Seven D.C. police officers have been accused of misconduct after an internal investigation reportedly found they confiscated illegal guns without trying to arrest the person who had the weapon.
D.C. police Chief Robert Contee said it was a community complaint against the department back on Sept. 11 that triggered an investigation into the confiscation of guns by officers at the department’s seventh district station.
The investigation, Contee said, brought the first instance of officers allegedly seizing an illegal gun without making an arrest or seeking an arrest warrant.
“In essence, an illegal firearm was removed from an armed suspect, and the suspect was allowed to walk away without consequence of arrest, or officers securing an arrest warrant,” he said.
The two officers involved were then placed on administrative leave. According to the police chief, a deeper look into gun seizure cases over the last three months, which included comparing the written reports from officers to body camera footage, uncovered several other members of the department who acted similarly.
That led to five additional officers being taken off the streets. Contee said the seven officers accused of misconduct joined the department between the years of 2013 and 2019.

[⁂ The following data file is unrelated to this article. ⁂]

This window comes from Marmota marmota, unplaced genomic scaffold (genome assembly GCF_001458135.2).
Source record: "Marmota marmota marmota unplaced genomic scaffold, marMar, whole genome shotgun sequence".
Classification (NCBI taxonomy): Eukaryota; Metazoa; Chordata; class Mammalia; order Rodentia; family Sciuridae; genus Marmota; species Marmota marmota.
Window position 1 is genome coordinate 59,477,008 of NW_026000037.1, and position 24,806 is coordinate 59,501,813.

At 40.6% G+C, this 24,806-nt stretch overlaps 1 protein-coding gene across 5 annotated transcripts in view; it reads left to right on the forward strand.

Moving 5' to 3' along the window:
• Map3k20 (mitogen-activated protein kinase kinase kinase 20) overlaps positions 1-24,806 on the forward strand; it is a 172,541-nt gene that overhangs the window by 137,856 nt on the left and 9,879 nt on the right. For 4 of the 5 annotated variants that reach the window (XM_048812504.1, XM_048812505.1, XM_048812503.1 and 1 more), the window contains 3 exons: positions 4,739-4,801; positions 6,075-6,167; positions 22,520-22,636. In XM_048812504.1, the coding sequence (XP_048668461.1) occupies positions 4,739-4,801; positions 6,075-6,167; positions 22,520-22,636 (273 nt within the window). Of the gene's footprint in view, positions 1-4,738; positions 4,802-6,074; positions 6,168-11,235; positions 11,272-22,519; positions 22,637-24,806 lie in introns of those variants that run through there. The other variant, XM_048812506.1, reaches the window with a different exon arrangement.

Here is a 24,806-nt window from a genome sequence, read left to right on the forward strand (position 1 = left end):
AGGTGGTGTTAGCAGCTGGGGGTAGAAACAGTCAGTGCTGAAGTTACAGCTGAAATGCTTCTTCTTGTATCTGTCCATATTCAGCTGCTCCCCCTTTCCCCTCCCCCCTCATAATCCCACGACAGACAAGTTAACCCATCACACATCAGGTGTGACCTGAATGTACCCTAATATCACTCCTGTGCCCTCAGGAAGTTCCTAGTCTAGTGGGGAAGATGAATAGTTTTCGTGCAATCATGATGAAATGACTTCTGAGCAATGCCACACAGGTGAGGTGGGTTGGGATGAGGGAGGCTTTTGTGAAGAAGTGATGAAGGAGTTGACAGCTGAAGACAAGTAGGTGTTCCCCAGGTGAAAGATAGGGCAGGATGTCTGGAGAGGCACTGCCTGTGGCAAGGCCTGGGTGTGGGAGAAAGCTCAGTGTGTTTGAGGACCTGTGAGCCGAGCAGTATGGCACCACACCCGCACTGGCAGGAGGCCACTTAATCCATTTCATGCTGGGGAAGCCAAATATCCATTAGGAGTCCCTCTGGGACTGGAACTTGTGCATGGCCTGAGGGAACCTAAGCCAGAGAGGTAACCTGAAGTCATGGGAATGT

“That does not make communities safer, when we allow people in some instances, potentially armed felons, to go on about their business and just recover the firearm,” Contee said. “It’s only a short matter of a short amount of time before they are in possession of another firearm.”
Out of an abundance of caution, several other members of the seventh district’s police station were temporarily reassigned until the internal affairs investigation is complete. The U.S. Attorney’s Office has also been notified of the investigation, which is still in the preliminary stage.
Contee said he is disappointed by the alleged actions of the officers in these cases.
“I have over 3,000 officers that come to work every day, they bust their tails, they go out here and they make they do a great job of making community safer for the residents of the District of Columbia and to have members who go who, in this case, in these cases appear to do things that are not consistent with what we train, what we teach,” Contee said. “That’s very disappointing to me.”